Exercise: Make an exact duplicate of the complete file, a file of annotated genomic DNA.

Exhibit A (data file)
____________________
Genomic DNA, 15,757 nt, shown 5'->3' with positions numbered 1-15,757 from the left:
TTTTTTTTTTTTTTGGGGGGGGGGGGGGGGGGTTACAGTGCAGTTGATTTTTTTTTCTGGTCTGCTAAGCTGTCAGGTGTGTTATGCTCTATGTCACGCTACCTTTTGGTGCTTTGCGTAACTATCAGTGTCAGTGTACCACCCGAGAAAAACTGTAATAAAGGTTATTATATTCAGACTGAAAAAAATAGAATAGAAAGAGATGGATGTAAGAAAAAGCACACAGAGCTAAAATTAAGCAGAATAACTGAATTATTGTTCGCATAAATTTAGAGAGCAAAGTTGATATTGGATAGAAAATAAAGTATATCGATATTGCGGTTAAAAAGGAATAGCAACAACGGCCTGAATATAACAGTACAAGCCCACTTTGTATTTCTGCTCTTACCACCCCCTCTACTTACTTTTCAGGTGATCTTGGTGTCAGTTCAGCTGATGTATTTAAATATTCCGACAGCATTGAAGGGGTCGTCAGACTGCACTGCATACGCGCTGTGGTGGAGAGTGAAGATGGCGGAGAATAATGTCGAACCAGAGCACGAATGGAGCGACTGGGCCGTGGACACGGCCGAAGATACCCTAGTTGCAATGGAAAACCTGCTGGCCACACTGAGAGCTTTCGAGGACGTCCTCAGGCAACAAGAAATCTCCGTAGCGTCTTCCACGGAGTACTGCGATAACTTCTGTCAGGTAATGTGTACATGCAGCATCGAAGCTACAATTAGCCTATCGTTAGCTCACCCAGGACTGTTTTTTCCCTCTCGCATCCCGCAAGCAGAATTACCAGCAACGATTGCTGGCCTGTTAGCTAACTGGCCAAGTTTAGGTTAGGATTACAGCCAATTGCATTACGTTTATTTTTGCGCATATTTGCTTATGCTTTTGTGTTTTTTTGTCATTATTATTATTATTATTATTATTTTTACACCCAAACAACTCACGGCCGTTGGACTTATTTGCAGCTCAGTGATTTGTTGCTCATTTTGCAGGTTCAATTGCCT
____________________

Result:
Genomic DNA, 15,757 nt, shown 5'->3' with positions numbered 1-15,757 from the left:
TTTTTTTTTTTTTTGGGGGGGGGGGGGGGGGGTTACAGTGCAGTTGATTTTTTTTTCTGGTCTGCTAAGCTGTCAGGTGTGTTATGCTCTATGTCACGCTACCTTTTGGTGCTTTGCGTAACTATCAGTGTCAGTGTACCACCCGAGAAAAACTGTAATAAAGGTTATTATATTCAGACTGAAAAAAATAGAATAGAAAGAGATGGATGTAAGAAAAAGCACACAGAGCTAAAATTAAGCAGAATAACTGAATTATTGTTCGCATAAATTTAGAGAGCAAAGTTGATATTGGATAGAAAATAAAGTATATCGATATTGCGGTTAAAAAGGAATAGCAACAACGGCCTGAATATAACAGTACAAGCCCACTTTGTATTTCTGCTCTTACCACCCCCTCTACTTACTTTTCAGGTGATCTTGGTGTCAGTTCAGCTGATGTATTTAAATATTCCGACAGCATTGAAGGGGTCGTCAGACTGCACTGCATACGCGCTGTGGTGGAGAGTGAAGATGGCGGAGAATAATGTCGAACCAGAGCACGAATGGAGCGACTGGGCCGTGGACACGGCCGAAGATACCCTAGTTGCAATGGAAAACCTGCTGGCCACACTGAGAGCTTTCGAGGACGTCCTCAGGCAACAAGAAATCTCCGTAGCGTCTTCCACGGAGTACTGCGATAACTTCTGTCAGGTAATGTGTACATGCAGCATCGAAGCTACAATTAGCCTATCGTTAGCTCACCCAGGACTGTTTTTTCCCTCTCGCATCCCGCAAGCAGAATTACCAGCAACGATTGCTGGCCTGTTAGCTAACTGGCCAAGTTTAGGTTAGGATTACAGCCAATTGCATTACGTTTATTTTTGCGCATATTTGCTTATGCTTTTGTGTTTTTTTGTCATTATTATTATTATTATTATTATTTTTACACCCAAACAACTCACGGCCGTTGGACTTATTTGCAGCTCAGTGATTTGTTGCTCATTTTGCAGGTTCAATTGCCT